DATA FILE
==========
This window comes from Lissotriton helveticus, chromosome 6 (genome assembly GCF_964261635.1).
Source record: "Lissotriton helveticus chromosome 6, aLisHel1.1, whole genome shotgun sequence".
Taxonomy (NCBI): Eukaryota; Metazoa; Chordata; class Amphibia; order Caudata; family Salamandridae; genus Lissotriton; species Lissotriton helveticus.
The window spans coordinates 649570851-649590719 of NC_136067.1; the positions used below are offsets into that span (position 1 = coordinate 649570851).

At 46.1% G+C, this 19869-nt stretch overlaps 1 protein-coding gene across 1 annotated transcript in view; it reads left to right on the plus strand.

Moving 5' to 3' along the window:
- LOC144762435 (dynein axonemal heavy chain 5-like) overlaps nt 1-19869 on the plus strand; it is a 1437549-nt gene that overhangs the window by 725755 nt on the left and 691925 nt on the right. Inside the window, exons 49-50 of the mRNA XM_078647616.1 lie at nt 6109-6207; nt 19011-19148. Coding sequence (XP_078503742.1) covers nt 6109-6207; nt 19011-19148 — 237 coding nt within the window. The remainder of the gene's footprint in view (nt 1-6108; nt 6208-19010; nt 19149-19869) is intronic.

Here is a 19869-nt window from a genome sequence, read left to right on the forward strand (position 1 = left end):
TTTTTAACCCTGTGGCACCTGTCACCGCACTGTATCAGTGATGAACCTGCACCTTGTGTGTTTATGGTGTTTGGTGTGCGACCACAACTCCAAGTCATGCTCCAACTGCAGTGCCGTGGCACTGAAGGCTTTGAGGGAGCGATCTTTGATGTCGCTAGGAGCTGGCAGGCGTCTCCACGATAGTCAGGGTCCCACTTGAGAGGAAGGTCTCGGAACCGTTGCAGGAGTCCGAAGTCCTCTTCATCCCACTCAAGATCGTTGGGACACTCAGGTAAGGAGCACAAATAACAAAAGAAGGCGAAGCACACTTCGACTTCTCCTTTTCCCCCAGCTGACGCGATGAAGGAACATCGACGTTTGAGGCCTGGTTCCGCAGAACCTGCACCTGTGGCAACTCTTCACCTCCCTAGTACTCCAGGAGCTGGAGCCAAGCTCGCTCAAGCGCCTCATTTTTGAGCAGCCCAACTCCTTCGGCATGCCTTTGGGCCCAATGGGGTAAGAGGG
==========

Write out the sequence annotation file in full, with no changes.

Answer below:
This window comes from Lissotriton helveticus, chromosome 6 (genome assembly GCF_964261635.1).
Source record: "Lissotriton helveticus chromosome 6, aLisHel1.1, whole genome shotgun sequence".
Taxonomy (NCBI): Eukaryota; Metazoa; Chordata; class Amphibia; order Caudata; family Salamandridae; genus Lissotriton; species Lissotriton helveticus.
The window spans coordinates 649570851-649590719 of NC_136067.1; the positions used below are offsets into that span (position 1 = coordinate 649570851).

At 46.1% G+C, this 19869-nt stretch overlaps 1 protein-coding gene across 1 annotated transcript in view; it reads left to right on the plus strand.

Moving 5' to 3' along the window:
- LOC144762435 (dynein axonemal heavy chain 5-like) overlaps nt 1-19869 on the plus strand; it is a 1437549-nt gene that overhangs the window by 725755 nt on the left and 691925 nt on the right. Inside the window, exons 49-50 of the mRNA XM_078647616.1 lie at nt 6109-6207; nt 19011-19148. Coding sequence (XP_078503742.1) covers nt 6109-6207; nt 19011-19148 — 237 coding nt within the window. The remainder of the gene's footprint in view (nt 1-6108; nt 6208-19010; nt 19149-19869) is intronic.

Here is a 19869-nt window from a genome sequence, read left to right on the forward strand (position 1 = left end):
TTTTTAACCCTGTGGCACCTGTCACCGCACTGTATCAGTGATGAACCTGCACCTTGTGTGTTTATGGTGTTTGGTGTGCGACCACAACTCCAAGTCATGCTCCAACTGCAGTGCCGTGGCACTGAAGGCTTTGAGGGAGCGATCTTTGATGTCGCTAGGAGCTGGCAGGCGTCTCCACGATAGTCAGGGTCCCACTTGAGAGGAAGGTCTCGGAACCGTTGCAGGAGTCCGAAGTCCTCTTCATCCCACTCAAGATCGTTGGGACACTCAGGTAAGGAGCACAAATAACAAAAGAAGGCGAAGCACACTTCGACTTCTCCTTTTCCCCCAGCTGACGCGATGAAGGAACATCGACGTTTGAGGCCTGGTTCCGCAGAACCTGCACCTGTGGCAACTCTTCACCTCCCTAGTACTCCAGGAGCTGGAGCCAAGCTCGCTCAAGCGCCTCATTTTTGAGCAGCCCAACTCCTTCGGCATGCCTTTGGGCCCAATGGGGTAAGAGGG